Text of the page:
CHARLESTON, W.Va. - The nation's worst mining disaster in 40 years was an act of "industrial homicide," the United Mine Workers of America said Tuesday.
In a sternly worded report on the Upper Big Branch mine disaster, the union said mine owner Massey Energy was "solely responsible" for allowing dangerous conditions that contributed to a "massive slaughter" at the Raleigh County mine in April 2010.
The report was the third report this year to paint a damning picture of conditions at the mine before a spark there set off a cascading series of explosions that killed 29 men.
The UMW's report revealed little new information, in part because it agreed with the major findings and technical analysis of two previous reports.
Upper Big Branch asked the union to represent them in an investigation of the explosion. Upper Big Branch - like the vast majority of Massey mines - was non-union. Massey no longer exists as a stand-alone company. Alpha Natural Resources bought Massey earlier this year.
The UMW said Massey employees - some of whom now work for Alpha - need to be prosecuted for "permitting dangerous conditions at the mine."
"Theirs is not a guilt of omission but rather, based on the facts publicly available, the Union believes that Massey Energy and its management were on notice of and recklessly tolerated mining conditions that were so egregious that the resulting disaster constituted a massive slaughter in the nature of an industrial homicide," the 92-page report said.
Union President Cecil Roberts specifically wants to see charges brought against former Massey CEO Don Blankenship.
Roberts dismissed arguments that responsibility shouldn't reach into the boardrooms, noting that Blankenship was known for micromanaging his mines.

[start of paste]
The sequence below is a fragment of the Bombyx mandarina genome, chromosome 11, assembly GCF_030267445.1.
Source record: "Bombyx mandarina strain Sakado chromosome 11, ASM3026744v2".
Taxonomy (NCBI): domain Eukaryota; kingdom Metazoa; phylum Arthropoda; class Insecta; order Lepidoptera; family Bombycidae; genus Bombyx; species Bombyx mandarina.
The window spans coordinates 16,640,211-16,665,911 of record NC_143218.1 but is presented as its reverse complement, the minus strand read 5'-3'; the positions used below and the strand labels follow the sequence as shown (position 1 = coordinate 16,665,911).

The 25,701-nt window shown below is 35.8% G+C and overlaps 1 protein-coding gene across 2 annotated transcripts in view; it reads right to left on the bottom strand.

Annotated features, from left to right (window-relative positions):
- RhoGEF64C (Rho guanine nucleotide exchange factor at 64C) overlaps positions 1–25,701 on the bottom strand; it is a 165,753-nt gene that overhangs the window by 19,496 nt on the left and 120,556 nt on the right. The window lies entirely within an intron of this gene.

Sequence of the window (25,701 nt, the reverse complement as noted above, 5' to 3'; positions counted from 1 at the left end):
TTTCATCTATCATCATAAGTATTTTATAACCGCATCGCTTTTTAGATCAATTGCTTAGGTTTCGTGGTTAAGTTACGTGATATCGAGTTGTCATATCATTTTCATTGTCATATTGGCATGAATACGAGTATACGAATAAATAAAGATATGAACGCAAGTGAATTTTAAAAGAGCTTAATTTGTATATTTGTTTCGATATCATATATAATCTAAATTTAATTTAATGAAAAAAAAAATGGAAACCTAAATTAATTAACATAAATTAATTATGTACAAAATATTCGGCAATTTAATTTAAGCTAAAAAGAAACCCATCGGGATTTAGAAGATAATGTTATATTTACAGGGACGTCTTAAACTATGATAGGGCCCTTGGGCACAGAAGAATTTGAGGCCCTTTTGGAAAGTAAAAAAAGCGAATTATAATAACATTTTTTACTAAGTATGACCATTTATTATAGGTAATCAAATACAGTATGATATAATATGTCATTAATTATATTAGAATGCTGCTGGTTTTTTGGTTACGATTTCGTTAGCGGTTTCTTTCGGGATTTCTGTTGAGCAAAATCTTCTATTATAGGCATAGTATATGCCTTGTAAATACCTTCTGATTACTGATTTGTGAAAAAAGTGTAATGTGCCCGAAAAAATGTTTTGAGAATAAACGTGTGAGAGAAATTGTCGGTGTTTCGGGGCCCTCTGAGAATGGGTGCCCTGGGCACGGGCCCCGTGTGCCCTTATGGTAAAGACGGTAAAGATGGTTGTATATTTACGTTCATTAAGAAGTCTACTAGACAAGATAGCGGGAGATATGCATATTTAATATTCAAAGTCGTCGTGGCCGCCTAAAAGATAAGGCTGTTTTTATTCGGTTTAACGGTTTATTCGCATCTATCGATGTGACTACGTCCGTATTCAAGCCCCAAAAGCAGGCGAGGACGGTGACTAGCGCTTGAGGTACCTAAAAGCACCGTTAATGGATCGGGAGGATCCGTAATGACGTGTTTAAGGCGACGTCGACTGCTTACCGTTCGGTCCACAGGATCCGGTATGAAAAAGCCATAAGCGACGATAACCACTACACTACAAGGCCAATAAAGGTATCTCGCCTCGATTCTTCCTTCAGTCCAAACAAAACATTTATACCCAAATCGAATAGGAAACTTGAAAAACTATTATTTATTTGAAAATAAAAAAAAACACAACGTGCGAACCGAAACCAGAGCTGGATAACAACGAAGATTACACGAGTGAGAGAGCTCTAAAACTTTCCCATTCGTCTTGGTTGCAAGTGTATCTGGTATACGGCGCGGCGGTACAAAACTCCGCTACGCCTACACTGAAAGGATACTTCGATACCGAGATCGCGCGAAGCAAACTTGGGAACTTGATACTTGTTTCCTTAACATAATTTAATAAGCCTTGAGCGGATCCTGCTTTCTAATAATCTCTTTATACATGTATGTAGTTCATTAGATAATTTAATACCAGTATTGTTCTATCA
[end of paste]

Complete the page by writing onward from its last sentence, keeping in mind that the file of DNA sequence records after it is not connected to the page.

While there is no legal definition of "industrial homicide," Roberts suggested Massey employees could be charged with negligent manslaughter or some other offense.
"You realize if this had happened outside the coal industry, out on the street somewhere - that people had been negligent to this degree and someone had been killed - they would have went to jail," Roberts said during a press conference at Embassy Suites in Charleston.
Federal prosecutors are said to be looking into criminal wrongdoing related to the explosion. But so far charges have been filed only against a security guard, and the charges aren't directly related to the explosion. That trial began this week.
"I think we've got a second tragedy," Roberts said, "that we've got a security guard that's been indicted and Don Blankenship can't figure out where to spend all his money."
Roberts suggested if federal prosecutors aren't going to press charges, local prosecutors should consider handing out indictments.
The UMW report lists 18 Massey employees who "played an integral role in the events leading up to and resulting in the explosion."
At least two, Blankenship and Massey Chief Operating Office Chris Adkins, did not join Alpha after the sale.
As for the rest, an Alpha spokesman said, "Some individuals transferred to the Alpha field organization and some did not.
"We hold ourselves and our people to a high standard. If there are issues to address when all the final reports are in, and all the investigations are completed, based on the conclusiveness of what we've learned, we'll take appropriate action," Alpha spokesman Ted Pile said in an email.
He said the company would examine all allegations made.
Pile also said Alpha had yet to reach its own conclusion about what caused the explosion.